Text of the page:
William Carey Duncan worked with Oscar Hammerstein II on Vincent Youmans’ Mary Jane McKane (1923.45); later Duncan would work with John Welles on Youmans’ Great Day (1929.37), a disappointment for all with only 36 performances.
Zelda Sears worked as librettist on Youmans’ Lollipop (1924.02).
Laurence Stallings worked with Hammerstein on Rainbow (1928.44), a Youmans show that ran for only 29 performances.
William A. McGuire tried his hand at writing a book for the Youmans show, Smiles (1930.39), which closed after only 63 performances. He had experienced a much happier outcome when he wrote the book for Walter Donaldson’s big hit, Whoopee (1928.47). While not a major writer for the stage, McGuire did a number of other notable projects: working with Guy Bolton on the George Gershwin/Sigmund Romberg show Rosalie (1928.03); writing the book for Rudolf Friml’s show The Three Musketeers (1928.12); and providing the book for Gershwin’s Show Girl (1929.27).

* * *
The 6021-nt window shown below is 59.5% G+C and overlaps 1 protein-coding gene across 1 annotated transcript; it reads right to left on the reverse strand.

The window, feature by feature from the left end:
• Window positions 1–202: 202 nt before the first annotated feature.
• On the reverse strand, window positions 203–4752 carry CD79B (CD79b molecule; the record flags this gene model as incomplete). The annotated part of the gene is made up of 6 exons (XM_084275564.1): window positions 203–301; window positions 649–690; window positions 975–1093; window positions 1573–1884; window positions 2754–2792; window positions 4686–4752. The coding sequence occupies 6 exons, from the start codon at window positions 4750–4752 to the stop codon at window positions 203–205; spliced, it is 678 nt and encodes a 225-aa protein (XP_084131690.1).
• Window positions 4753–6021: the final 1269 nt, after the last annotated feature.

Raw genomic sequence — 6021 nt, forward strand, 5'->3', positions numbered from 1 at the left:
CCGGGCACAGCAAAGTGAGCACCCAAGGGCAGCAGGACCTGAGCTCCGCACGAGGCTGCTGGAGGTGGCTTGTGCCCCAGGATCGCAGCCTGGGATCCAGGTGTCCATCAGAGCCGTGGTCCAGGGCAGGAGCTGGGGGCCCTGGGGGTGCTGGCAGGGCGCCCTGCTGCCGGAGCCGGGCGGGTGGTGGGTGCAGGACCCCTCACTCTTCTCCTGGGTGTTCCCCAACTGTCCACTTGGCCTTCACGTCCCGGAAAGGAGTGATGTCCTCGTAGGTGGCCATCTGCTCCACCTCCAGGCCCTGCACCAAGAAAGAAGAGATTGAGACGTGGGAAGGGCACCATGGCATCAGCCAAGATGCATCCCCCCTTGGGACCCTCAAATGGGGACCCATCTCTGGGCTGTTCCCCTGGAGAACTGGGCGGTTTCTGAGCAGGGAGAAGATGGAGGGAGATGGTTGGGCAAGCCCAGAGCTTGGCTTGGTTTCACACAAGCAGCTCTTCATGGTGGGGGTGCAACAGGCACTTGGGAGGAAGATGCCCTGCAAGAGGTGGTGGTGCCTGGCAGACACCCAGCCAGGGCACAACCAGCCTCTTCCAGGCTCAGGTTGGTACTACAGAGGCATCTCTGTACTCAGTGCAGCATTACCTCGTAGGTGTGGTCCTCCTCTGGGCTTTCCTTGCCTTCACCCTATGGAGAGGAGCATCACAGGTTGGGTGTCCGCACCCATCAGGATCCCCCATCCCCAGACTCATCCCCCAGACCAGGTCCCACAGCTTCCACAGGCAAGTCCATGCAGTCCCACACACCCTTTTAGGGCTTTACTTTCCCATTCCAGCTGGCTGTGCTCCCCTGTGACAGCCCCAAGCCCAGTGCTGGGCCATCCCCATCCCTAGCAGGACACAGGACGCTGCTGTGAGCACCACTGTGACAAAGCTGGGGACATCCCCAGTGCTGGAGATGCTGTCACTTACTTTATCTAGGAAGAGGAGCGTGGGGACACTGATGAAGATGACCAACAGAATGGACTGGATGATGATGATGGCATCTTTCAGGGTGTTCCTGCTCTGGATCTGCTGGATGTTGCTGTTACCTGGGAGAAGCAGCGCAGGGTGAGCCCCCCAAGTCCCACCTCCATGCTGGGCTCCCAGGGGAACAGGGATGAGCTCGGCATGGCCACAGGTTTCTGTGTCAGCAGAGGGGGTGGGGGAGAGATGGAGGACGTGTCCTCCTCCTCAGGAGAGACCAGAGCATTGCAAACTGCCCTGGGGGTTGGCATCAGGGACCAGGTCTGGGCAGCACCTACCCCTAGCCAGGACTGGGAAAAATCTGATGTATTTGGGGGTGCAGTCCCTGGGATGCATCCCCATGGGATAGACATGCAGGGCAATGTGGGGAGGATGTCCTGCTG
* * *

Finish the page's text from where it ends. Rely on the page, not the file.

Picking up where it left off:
Brian Hooker took his turn working with Youmans; he wrote the libretto for Through the Years (1932.03).
We think it is important to note that after Hit the Deck, all of Youmans’ Broadway attempts were unsuccessful. It is interesting that the same man wrote the score for the movie, Flying Down to Rio (1933), which was sensational. Among the many songs of note in the movie, there is the enchanting tango called “Orchids in the Moonlight.”
Besides a wonderful score and a silly plot, this movie represents the first time that Fred Astaire and Ginger Rogers were paired together as dance partners. As they say in show business, the rest is history.
As for Youmans, although he had some key Broadway hits, it appears that the right entertainment medium for him may have been the movies.